6 mistakes to avoid when buying a ride-on lawn mower
Buying a ride-on mower is a big investment, and it can be difficult if you’re new to a block. Here are six mistakes you want to avoid.
Words: Nadene Hall
1. Don’t get a ride-on that’s too small (or too big) for your garden.
Ride-on mowers vary greatly in size. There are small, light models with 60cm-wide decks, designed to mow flat, fine-grass lawns.
At the large end, you’ll find heavy machines with 160cm-wide decks for large gardens which
can mow a lawn significantly faster.
The ride-on you need is the one that will fit through the gate into your garden.
2. The cheapest probably isn’t the most economical.
If your lawn is small and level, you will find a small, light ride-on mower is adequate.
But a larger, wider mower is going to do the job much faster.
If you often leave grass to grow long, a smaller machine is going to struggle. It will often be at the limit of its capabilities, causing belts and bearings to wear faster.
You need to use a machine well within its capabilities so it’s working efficiently, and that’s often a higher-spec, more expensive model.
3. Don’t buy a mower that’s too weak.
Every ride-on mower will have a brochure full of numbers. Horsepower and total displacement are the two that confuse some people.
Get the numbers wrong and you’ll either buy a machine that’s too weak to handle your requirements, or end up with one that is more than you need to do the job.
Horsepower (hp) is what makes the machine move forward and accelerate under normal conditions. If you have hills,
or you want to tow a trailer full of heavy stones, you need more horsepower.
Engine displacement gives you an indication of an engine’s power. It’s measured in cubic centimetres (cc or cm³); the higher the cc rating, the more powerful the engine and the more torque it generates.
Torque is the ‘grunt’ that turns the blades, and keeps them turning them under stress, like long, wet grass.
If your lawn is flat, your speed consistent and you mow regularly, you don’t need to pay for as much horsepower or torque as someone whose lawn is steep or is mowing rougher or longer lawns.
Ride-on mower engines vary in size, mostly from 13-37hp. The average is around 18hp and that will be perfectly adequate for most people.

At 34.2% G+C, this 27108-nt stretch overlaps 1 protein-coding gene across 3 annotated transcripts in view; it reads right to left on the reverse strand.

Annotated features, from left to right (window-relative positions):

A machine that is over-specification for your needs does have advantages. It will do the job faster, handle tough situations better, and last longer due to less stress on its components. However, it will be a bigger, heavier machine, and cost you more.
An underpowered machine, always working at its limits, won’t last as long. It will also be low in torque. If you put it under too much pressure, for example by trying to mow long, wet grass, the blades won’t turn as fast and you’ll get a poor finish.
It’s more likely to get blockages of grass under the deck as it can’t clear it out fast enough.
Worse, the mowing deck and engine come under a lot more pressure. There is a higher likelihood of breakages, and the machine will wear out more quickly.
4. Don’t buy a mower that can’t handle your terrain.
If your lawn is flat, you can buy almost any ride-on mower and it will do the job.
But many block owners want to mow grass on slopes. This requires a machine with a low centre of gravity. If it gets too steep, it’s going to require specialist machinery, or it may be too dangerous to mow it at all.
If there are slopes or steeper areas you want to mow, ask for an on-site demonstration from a dealer. A good salesperson will advise you on whether the machine can do the job safely.
Talk to a salesperson and explain the different types of mowing you want to do. If that’s not possible, ensure they have a good understanding of the slope angles on your property.
5. Don’t buy a mower if you have nowhere to store it.
Ride-on mowers are robust-looking machines, but they are not designed to withstand the weather. Rain, dust, humidity and hot temperatures will cause damage to belts, steel, joints and electrics.
The damage may be slow and hard to spot, but it will cost you extra in maintenance costs. Eventually, it will cause a major failure.
6 Don’t buy a ride-on unless you test it first.
If you have a lawn that is big enough for you to need a ride-on, it’s important
to be comfortable while you’re doing it.
Ride-on mowers come in a range of different shapes and sizes. You need to find one that is easy for you to mount and dismount, that is comfortable for your body shape and frame.
Controls need to be within easy reach. Can you easily empty a catcher? Tilt a deck? Turn to see behind you?
DON’T BE SCARED OF A RIDE-ON WITH NO STEERING WHEEL
Zero-turn mowers use levers to control speed and direction. You can mow straight lines at speed, then turn on the spot and set off again with no loss of time. It’s also easy to get around trees and garden beds.
However, the lever system can look quite alien to people who are used to driving a car.
If you can manage a supermarket trolley, you can operate a zero-turn ride-on mower. If you want to go forward, you push both handles forward; to reverse, you pull them back. To go right, you push the left lever forward, and to turn left, you push the right. To stop, you return the handles to neutral.
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